## Exhibit the set of all invertible diagonal matrices with diagonal entries equal as a direct product

Let $G = \{ [a_{i,j}] \in GL_n(F) \ |\ a_{i,j} = 0\ \mathrm{if}\ i > j, a_{i,i} = a_{j,j}\ \mathrm{for\ all}\ i,j \}$, where $F$ is a field, be the group of upper triangular matrices all of whose diagonal entries are equal. Prove that $G \cong D \times U$, where $D$ is the group of nonzero multiples of the identity matrix and $U$ the group of strictly upper triangular matrices.

Recall that $\overline{SL}_n(F)$ is normal in $GL_n(F)$, where $\overline{SL}_n(F)$ denotes the upper triangular matrices with only 1 on the diagonal. Then $U = G \cap \overline{SL}_n(F)$ is normal in $G$. Now if $A \in D$, we have $A = kI$ for some nonzero field element $k$. Then for all $M \in GL_n(F)$, we have $AM = kIM = kM = Mk = MkI = MA$, so that $D \leq Z(GL_n(F))$; more specifically, $D$ is normal in $G$.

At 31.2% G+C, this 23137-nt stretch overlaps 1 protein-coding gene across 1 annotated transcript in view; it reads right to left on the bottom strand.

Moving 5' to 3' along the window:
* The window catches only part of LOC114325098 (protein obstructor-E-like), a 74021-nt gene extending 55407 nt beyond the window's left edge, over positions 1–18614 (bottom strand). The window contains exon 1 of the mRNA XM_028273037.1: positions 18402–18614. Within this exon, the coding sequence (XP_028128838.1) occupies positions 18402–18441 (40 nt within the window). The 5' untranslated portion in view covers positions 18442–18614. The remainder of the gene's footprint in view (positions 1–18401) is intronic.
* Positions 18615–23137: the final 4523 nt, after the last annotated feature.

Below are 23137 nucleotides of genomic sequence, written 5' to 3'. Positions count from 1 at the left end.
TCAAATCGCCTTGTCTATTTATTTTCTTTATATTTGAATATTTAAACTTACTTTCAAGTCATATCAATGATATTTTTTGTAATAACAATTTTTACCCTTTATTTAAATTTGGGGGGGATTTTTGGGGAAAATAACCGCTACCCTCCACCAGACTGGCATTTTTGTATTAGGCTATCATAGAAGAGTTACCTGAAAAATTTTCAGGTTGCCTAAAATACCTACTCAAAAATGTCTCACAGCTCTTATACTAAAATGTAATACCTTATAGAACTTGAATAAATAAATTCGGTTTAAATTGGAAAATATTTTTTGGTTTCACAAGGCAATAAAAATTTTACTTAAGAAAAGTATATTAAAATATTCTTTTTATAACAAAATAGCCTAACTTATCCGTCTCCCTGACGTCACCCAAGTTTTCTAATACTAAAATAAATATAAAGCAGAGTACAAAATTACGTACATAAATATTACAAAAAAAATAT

We can see that $D \cap U$ is trivial, since every element in $U$ has only 1s on the main diagonal. Finally, if $A \in G$ has the element $k$ on the main diagonal, then $k^{-1}A \in U$, and in fact $A = kI \cdot k^{-1}A \in DU$. Thus $G = DU$; by the recognition theorem, we have $G \cong D \times U$.

• Bobby Brown  On October 20, 2010 at 3:12 pm

U is NOT SLn(F) intersect G.

• nbloomf  On October 21, 2010 at 9:02 am

True- it should be the strictly upper triangular elements in $SL_n(F)$. Should be fixed now- thanks!

• Gobi Ree  On January 4, 2012 at 12:05 am

Where can I recall that $\overline{SL}_n(F)$ is normal in $GL_N(F)$? Was it in the D&F?

• nbloomf  On June 12, 2012 at 12:24 pm

Bah- I thought we showed that, but now I can’t find it. I’ll have to mark this incomplete and come back to it.

We did show previously that $SL_n(F)$ is normal in $GL_n(F)$, that might play a role in the fix.